The following blog post was written by Sara Cruz, Research Associate at RMS.

Have you seen this Domino’s commercial?

Or this one from Febreze?

Or this commercial from Chevy’s “Real people, not actors” campaign?

Or this funny commercial advertising Snickers’ Peanut Butter Squared?

Did you know you were watching a focus group in those commercials? These national advertisements mimicking focus group formats & real-time interactions have grown in popularity over the past few years, with many other large corporations, such as Burger King and AT&T, following suit. Even the more recent Chevy commercials are using footage from focus groups.

Do you recognize any of these commercials?

Simply stated, a focus group is a market research tool where people are selected to participate in a guided discussion with the goal of discovering thoughts, preferences and opinions about a product, service, brand, image, television show, or political campaign. But don’t worry – we won’t throw your cell phone into a wood chipper or do anything else potentially hazardous. That is not what focus groups are all about. Although these commercials are interesting and entertaining, they fail to demonstrate the full scope of a professional focus group.

As you can see, focus groups can be used for a multitude of reasons, but most of the time the results remain private to the client and research firm and do not appear in a commercial on television. Our research team and American viewing audiences agree: commercials simulating focus group footage are not only amusing to watch, but also command a more authentic human response versus an otherwise outdated promotion strategy. And one of the most impressive and lucrative emotional marketing campaigns that blossomed out of the focus group ad format came from failing pizza firm Domino’s.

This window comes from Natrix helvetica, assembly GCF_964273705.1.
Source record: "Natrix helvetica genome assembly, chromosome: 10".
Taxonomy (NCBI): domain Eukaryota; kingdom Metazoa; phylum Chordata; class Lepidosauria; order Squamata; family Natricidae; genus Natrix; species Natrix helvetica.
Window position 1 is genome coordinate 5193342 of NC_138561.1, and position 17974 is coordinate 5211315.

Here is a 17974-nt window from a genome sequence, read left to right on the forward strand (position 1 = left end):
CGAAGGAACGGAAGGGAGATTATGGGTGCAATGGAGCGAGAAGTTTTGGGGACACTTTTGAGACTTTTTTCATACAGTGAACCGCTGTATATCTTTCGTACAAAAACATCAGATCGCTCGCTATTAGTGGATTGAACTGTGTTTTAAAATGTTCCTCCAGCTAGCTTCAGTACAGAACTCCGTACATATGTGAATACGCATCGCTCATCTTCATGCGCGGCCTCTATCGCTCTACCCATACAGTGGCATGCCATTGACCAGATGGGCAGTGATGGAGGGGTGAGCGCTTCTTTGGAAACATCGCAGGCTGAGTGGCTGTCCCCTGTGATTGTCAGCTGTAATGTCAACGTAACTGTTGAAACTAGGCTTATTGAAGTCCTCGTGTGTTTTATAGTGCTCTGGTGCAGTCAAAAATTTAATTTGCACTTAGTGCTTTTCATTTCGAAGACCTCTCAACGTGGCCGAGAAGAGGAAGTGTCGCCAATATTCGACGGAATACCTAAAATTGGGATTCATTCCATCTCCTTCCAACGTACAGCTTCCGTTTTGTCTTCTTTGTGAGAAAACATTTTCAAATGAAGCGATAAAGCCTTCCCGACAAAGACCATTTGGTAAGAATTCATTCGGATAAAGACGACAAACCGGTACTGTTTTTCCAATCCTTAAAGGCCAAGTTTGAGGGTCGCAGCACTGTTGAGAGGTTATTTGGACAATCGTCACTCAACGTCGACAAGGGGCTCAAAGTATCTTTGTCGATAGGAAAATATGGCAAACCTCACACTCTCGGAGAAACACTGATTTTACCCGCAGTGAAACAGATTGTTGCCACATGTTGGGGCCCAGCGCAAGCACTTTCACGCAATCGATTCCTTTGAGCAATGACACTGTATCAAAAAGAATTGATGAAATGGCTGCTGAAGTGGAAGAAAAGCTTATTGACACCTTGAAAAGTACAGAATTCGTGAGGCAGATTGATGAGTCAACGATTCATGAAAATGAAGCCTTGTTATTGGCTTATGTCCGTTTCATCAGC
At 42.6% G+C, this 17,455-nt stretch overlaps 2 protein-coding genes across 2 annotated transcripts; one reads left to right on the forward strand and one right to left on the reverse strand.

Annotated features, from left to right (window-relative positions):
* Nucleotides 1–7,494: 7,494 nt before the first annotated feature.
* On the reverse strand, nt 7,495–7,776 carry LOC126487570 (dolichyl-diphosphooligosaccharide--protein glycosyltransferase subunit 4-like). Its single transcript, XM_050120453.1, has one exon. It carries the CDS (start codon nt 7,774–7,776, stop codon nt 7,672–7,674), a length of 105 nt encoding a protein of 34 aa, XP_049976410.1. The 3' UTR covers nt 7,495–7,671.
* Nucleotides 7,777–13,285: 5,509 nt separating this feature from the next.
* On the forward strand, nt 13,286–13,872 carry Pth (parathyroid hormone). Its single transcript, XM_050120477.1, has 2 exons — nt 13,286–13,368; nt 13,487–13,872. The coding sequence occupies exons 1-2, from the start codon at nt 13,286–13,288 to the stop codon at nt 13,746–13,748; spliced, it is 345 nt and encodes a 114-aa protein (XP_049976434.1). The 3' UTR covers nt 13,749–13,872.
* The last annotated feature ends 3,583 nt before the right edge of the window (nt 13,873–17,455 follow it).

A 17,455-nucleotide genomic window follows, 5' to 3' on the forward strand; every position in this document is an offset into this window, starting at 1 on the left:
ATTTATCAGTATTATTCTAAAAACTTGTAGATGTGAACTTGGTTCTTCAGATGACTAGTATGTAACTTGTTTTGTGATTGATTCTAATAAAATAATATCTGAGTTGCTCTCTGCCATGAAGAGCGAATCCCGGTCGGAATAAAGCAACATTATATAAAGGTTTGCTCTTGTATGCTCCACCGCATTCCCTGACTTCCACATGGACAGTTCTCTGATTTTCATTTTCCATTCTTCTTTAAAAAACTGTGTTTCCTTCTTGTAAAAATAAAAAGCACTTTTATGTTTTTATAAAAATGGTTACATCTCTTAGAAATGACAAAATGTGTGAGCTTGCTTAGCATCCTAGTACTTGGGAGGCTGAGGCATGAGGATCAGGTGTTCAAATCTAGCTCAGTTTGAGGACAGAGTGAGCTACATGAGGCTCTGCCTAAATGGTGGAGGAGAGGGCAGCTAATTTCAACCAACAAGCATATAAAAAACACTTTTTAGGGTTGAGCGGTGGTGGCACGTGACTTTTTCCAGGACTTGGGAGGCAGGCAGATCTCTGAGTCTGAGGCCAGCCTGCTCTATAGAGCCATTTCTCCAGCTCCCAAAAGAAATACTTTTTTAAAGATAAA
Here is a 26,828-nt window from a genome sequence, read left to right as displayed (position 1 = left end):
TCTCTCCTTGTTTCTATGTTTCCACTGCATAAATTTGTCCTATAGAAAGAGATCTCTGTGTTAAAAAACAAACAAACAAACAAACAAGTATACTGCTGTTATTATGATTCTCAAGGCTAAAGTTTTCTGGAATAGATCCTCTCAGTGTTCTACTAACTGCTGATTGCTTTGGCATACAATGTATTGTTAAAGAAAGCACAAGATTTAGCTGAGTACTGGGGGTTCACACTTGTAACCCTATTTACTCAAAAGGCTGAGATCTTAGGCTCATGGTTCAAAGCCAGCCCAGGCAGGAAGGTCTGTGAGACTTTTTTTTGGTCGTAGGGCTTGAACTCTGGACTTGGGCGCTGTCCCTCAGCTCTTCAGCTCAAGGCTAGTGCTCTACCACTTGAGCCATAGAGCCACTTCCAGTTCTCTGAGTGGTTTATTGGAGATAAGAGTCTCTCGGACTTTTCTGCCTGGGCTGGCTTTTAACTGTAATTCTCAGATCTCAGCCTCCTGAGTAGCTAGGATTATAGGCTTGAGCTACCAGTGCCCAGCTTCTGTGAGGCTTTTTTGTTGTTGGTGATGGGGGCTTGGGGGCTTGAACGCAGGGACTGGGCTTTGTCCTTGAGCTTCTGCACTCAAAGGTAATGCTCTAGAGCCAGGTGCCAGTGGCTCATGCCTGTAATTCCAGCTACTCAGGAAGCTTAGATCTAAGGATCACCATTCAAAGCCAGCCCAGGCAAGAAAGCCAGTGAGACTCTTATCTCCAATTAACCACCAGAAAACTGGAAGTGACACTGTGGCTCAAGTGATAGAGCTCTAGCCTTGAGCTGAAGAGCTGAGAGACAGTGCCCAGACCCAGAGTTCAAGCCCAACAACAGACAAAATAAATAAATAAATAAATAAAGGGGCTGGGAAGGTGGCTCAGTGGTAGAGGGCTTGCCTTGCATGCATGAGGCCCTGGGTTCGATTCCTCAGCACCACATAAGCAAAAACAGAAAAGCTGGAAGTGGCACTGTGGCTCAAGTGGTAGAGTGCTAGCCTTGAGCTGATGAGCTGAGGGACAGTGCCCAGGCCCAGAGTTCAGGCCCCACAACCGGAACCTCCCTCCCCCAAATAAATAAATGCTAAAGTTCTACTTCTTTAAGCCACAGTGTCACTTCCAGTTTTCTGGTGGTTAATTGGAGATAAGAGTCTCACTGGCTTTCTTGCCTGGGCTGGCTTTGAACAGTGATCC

Domino’s was not always a successful company. The organization was struggling 10 years ago, and yet today it’s worth billions. When Domino’s was struggling, it conducted several focus groups to gain insight from their valued customers. Instead of hiding what people were saying and keeping the comments private, Domino’s courageously shared the feedback publicly. They even took it one step further and shared how they used the feedback to make a better pizza, including the crust, sauce and cheese. In fact, Domino’s designed an entire marketing campaign sharing the focus group footage and how they changed as a company, followed by visiting the focus group participants with their new and improved version of Domino’s pizza.

The video below shares more about the process that Domino’s went through to turn everything around as a company. It is evident in the video that it was not easy for the employees to hear the constructive criticism, but past Domino’s President Patrick Doyle stated “you can either use negative comments to get you down or use them to excite you and energize your process of making a better pizza. We did the latter.”

Check out the video below if you want to learn more about the Domino’s story. If you missed the first Domino’s video in the beginning of this blog, watch it here.

These commercials are useful to share for a few reasons:

  1. To educate you on the broad range of industries that utilize focus groups in market research projects.
  2. To demonstrate the value of discovering customer insights in real-time.
  3. To share with you the story of Domino’s and how focus groups made a drastic positive impact on the future of the company.
  4. To brighten your day by watching some fun commercials.
  5. To encourage you to reach out to us at Research & Marketing Strategies to inquire about how focus groups can help you to reach your business goals.

RMS is a full-service market research firm located in Syracuse, New York. If you are interested in learning more about our research capabilities, please contact Sandy Baker, our Vice President of Corporate Development at or by calling 866.567.5422.